BY: PAUL MATTES
STERLING INSURANCE GROUP
Knowing When It Isn’t On You
hen it comes down to
it, business is based on
in the construction
written or verbal, some agreement is going
to be reached which spells out the scope
of the work being done, how insurance
should be handled, and everything else.
Unfortunately, a lot of contracts are
approached in a free and haphazard way.
Who can blame contractors who see a job
and jump into it without a second thought?
The problem, of course, is the potential
risks and liabilities which open up when
contracts aren’t examined closely.
During construction, contractual risk
transfer is the norm. It’s how an owner
transfers responsibility to an architect, to
contractors, then to subcontractors, and so
on. Let’s go over a few examples of how this
An architect designs a house and the design
itself leads to an unstable home after it
is built. Is the builder responsible? The
architect? How about if a subcontracted
carpenter drops a piece of lumber on
a homeowner. Is the subcontractor
responsible or the general contractor of the
job? These are the kinds of issues spelled
out in contracts, and these types of issues
are vitally important.
Here are two key takeaways that you
should pay attention to when it comes to
DON’T JUST RUN IN AND SIGN THE
CONTRACT WITHOUT HAVING A
PROFESSIONAL LOOK OVER IT FIRST
The sound of a “yes” can be very appealing
for many contractors (and any other
business owners). The allure of that sound,
however, needs to be tempered with a dose
of reality. Don’t sign anything without
looking it over first and making sure
everything is applicable. Often, boilerplate
contracts are used which may not even
apply to your company or the job on which
you are going to be working. Contracts
have room for negotiation, and that should
be taken full advantage of during and after
the bidding process.
KNOW HOW TO HANDLE
For many contractors, especially general
contractors, anyone you bring in to help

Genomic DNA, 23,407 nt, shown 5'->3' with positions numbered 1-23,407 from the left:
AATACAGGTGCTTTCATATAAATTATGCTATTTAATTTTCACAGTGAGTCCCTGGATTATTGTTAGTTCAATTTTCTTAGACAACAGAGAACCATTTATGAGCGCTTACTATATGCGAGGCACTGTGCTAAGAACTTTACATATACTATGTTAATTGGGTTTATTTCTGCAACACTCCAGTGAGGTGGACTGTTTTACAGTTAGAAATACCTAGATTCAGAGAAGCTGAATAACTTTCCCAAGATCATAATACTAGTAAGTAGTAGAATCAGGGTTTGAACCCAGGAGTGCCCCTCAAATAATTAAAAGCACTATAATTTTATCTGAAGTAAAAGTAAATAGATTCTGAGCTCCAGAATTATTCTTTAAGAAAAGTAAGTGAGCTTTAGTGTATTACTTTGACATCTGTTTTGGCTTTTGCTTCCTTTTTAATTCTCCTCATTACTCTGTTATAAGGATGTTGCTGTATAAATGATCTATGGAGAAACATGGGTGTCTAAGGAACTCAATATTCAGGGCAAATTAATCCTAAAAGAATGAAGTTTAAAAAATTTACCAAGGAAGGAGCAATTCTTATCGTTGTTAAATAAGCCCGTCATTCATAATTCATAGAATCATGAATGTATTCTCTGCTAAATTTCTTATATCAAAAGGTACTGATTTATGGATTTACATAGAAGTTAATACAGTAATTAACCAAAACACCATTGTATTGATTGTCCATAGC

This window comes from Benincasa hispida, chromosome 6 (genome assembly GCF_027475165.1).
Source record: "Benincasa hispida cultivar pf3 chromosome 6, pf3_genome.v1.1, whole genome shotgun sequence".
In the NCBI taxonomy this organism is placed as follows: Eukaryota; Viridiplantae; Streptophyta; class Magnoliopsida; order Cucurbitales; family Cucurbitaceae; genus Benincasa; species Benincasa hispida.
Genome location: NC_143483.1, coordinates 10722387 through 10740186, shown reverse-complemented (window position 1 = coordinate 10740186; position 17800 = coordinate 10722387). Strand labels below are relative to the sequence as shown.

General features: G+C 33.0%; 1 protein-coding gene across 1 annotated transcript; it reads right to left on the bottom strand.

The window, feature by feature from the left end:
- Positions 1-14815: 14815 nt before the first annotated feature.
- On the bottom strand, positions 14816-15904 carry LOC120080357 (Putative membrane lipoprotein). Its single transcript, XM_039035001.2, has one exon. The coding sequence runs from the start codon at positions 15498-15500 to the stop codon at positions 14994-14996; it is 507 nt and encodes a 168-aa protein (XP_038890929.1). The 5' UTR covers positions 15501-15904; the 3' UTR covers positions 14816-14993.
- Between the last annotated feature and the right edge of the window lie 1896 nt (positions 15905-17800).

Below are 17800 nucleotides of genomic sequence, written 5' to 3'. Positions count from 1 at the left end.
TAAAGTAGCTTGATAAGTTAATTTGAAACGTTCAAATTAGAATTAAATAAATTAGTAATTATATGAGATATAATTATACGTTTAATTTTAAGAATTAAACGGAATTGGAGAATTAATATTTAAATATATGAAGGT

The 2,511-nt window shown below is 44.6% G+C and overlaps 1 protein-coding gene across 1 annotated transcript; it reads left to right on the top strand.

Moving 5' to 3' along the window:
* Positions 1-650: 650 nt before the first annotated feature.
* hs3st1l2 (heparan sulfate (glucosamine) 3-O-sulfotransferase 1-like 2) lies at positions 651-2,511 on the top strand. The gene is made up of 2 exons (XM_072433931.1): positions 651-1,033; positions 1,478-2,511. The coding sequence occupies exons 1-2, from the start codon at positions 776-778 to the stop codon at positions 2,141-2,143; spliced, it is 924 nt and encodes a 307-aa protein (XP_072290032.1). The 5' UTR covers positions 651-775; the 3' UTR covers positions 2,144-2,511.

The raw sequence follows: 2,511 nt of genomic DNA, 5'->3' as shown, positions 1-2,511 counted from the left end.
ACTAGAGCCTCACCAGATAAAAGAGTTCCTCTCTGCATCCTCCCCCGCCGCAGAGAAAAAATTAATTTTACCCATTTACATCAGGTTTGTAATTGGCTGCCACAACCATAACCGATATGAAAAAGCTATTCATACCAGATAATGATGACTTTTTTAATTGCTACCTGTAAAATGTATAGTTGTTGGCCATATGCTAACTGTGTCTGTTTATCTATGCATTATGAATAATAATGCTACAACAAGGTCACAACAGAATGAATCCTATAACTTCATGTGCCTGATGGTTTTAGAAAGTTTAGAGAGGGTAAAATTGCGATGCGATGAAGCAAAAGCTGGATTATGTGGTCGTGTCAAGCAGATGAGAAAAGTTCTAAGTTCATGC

on the job is going to be another risk you
are taking on. Not only do you need to vet
these subcontractors in terms of the kind
of work that they do, but you also need
to ensure they have their own insurance
which covers them in case of an accident.
Work with your insurance professional to
make sure your own contracts have “hold
harmless” language and indemnification
clauses so that, should something go wrong
with a subcontractor, they are the ones
who are held responsible and not you.
Contracts can be simple or they can be
unbelievably complex. When you get
down to brass tacks, it pays to have a
professional go over your contracts and
spend the time and effort to customize
them to each client. A boilerplate contract
is better than nothing, but not by much,
and it won’t be as ironclad as something
specific would be.
Does your company spend enough time on
contracts? Need a little assistance moving
forward? Contact Paul at 586-685-0113
or firstname.lastname@example.org for more
Paul Mattes is the Vice President of Sterling Insurance Group. Joining the agency in 1998 and
partnering with Joe Haney as Principal, Paul has been dedicated to instrumental growth of the
firm. Using his CIC, LIC, CRM, CRA, CBWA and CAWC knowledge paired with over 28 years of
experience, Paul works with clients in various industries to prepare solid Risk Management and
Employee Benefits programs tailored to meet their needs. Contact him at pmattes@sterlingagency.
com or (586) 685-0113.